Astronomers have broken down this cycle into four primary Moon phases: New Moon, First Quarter, Full Moon, and Last Quarter. There are also four secondary phases: Waxing Crescent, Waxing Gibbous, Waning Gibbous, and Waning Crescent. The primary phases occur at a specific moment, no matter where you are on Earth, which is then converted to local time. (Depending on where you live, you may or may not be able to see the exact moment of a phase, in part because the Moon may not have risen yet in your area.) The secondary phases, however, represent a span of time rather than a specific moment.
There are four principal lunar phases: the new moon, first quarter, full moon, and last quarter (also known as third or final quarter), when the Moon's ecliptic longitude is at an angle to the Sun (as viewed from Earth) of 0°, 90°, 180°, and 270°, respectively.[a] Each of these phases appears at slightly different times at different locations on Earth. During the intervals between principal phases are intermediate phases, during which the Moon's apparent shape is either crescent or gibbous. On average, the intermediate phases last one-quarter of a synodic month, or 7.38 days.[b] The descriptor waxing is used for an intermediate phase when the Moon's apparent shape is thickening, from new to a full moon, and waning when the shape is thinning. The longest duration between full moon to new moon (or new moon to full moon) lasts about 15 days and 14+1⁄2 hours, while the shortest duration between full moon to new moon (or new moon to full moon) lasts only about 13 days and 22+1⁄2 hours.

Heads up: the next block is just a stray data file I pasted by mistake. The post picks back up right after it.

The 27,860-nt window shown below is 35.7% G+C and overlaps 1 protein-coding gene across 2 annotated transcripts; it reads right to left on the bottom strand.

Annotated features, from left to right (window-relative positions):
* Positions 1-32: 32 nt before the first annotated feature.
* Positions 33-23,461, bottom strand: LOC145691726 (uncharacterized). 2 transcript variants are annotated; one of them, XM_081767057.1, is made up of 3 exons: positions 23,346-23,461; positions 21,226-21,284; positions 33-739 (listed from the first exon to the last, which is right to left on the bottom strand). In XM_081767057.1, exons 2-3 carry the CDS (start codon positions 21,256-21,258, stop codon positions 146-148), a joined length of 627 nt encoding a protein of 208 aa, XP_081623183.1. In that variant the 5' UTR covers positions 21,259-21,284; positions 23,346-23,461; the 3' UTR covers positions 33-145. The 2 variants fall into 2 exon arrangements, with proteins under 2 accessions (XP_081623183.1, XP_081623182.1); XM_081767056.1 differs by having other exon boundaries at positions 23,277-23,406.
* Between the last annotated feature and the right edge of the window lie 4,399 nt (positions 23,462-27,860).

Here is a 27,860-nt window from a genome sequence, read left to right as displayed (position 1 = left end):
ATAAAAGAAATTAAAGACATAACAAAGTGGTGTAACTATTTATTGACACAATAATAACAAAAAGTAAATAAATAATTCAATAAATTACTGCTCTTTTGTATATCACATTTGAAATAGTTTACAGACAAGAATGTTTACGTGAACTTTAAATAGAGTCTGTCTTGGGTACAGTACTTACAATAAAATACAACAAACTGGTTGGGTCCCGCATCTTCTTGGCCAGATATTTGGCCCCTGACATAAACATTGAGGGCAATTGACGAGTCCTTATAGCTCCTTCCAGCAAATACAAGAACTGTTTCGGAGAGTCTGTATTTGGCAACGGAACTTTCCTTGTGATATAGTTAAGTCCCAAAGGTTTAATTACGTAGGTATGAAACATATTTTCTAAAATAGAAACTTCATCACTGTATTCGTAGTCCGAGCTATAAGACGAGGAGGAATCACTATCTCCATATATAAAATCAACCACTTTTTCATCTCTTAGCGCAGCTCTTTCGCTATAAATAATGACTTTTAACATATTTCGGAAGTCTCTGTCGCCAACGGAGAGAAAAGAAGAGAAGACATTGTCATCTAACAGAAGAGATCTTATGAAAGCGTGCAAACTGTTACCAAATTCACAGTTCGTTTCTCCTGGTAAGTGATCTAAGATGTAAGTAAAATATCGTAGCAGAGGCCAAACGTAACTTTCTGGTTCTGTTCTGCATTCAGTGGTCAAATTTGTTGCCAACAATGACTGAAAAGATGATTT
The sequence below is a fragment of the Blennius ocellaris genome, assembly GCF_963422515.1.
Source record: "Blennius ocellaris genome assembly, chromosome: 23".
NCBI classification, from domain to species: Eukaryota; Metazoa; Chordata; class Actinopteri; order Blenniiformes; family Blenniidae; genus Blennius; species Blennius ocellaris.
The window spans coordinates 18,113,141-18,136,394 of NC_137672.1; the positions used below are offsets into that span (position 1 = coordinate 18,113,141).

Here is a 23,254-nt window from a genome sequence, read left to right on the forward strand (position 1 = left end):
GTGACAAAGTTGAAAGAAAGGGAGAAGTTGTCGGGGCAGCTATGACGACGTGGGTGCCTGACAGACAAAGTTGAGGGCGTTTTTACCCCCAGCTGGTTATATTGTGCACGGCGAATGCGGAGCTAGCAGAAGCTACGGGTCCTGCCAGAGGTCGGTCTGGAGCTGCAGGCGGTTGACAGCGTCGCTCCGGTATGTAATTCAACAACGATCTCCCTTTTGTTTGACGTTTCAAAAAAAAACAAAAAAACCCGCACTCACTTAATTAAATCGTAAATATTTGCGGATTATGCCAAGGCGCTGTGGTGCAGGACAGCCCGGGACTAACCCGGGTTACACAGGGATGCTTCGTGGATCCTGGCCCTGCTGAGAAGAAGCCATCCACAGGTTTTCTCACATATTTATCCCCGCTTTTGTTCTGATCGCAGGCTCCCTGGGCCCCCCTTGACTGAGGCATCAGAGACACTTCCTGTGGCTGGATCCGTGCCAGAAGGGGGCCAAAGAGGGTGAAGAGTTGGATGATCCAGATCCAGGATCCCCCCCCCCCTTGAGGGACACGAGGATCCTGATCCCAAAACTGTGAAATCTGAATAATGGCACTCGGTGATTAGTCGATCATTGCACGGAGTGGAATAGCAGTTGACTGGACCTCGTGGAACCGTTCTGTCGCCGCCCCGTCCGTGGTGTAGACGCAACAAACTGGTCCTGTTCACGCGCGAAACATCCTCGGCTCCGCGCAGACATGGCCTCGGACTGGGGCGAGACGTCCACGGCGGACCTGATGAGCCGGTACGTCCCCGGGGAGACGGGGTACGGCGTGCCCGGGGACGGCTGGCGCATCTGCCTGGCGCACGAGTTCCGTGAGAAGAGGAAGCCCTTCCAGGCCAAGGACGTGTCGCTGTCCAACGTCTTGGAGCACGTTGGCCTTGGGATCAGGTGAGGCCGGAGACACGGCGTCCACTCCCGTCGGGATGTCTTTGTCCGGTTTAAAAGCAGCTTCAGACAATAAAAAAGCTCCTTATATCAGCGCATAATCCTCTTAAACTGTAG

A new moon appears highest on the summer solstice and lowest on the winter solstice.
A first quarter moon appears highest on the spring equinox and lowest on the autumn equinox.
A full moon appears highest on the winter solstice and lowest on the summer solstice.
A last quarter moon appears highest on the autumn equinox and lowest on the spring equinox.
Our Moon doesn't shine, it reflects. Just like daytime here on Earth, sunlight illuminates the Moon.

Illustration showing the eight phases of the Moon.
Credit: NASA/Bill Dunford
We just can't always see it.

When sunlight hits off the Moon's far side — the side we can't see without from Earth the aid of a spacecraft — it is called a new Moon.

When sunlight reflects off the near side, we call it a full Moon.

The rest of the month we see parts of the daytime side of the Moon, or phases. These eight phases are, in order, new Moon, waxing crescent, first quarter, waxing gibbous, full Moon, waning gibbous, third quarter and waning crescent. The cycle repeats once a month (every 29.5 days).
Lunar Superstitions

The first time you see a crescent moon for the month, take all your spare coins out of your pocket, and put them in the other pocket. This will ensure good luck for the next month.

Some people believe that the fifth day after a full moon is the perfect time to try to conceive a child.

Many cultures throughout history have honored lunar deities, including Artemis, Selene, and Thoth.

In some Chinese religions, offerings are made to the ancestors on the night of a full moon.

In some Native American legends, the moon is held captive by a hostile tribe. A pair of antelope hope to rescue the moon and take it the village of a good tribe, but Coyote, the trickster, interferes. The antelope chase Coyote, who tosses the moon into a river each night, just out of reach of the antelope.

The night of the full moon is believed to be a good time for divination and scrying.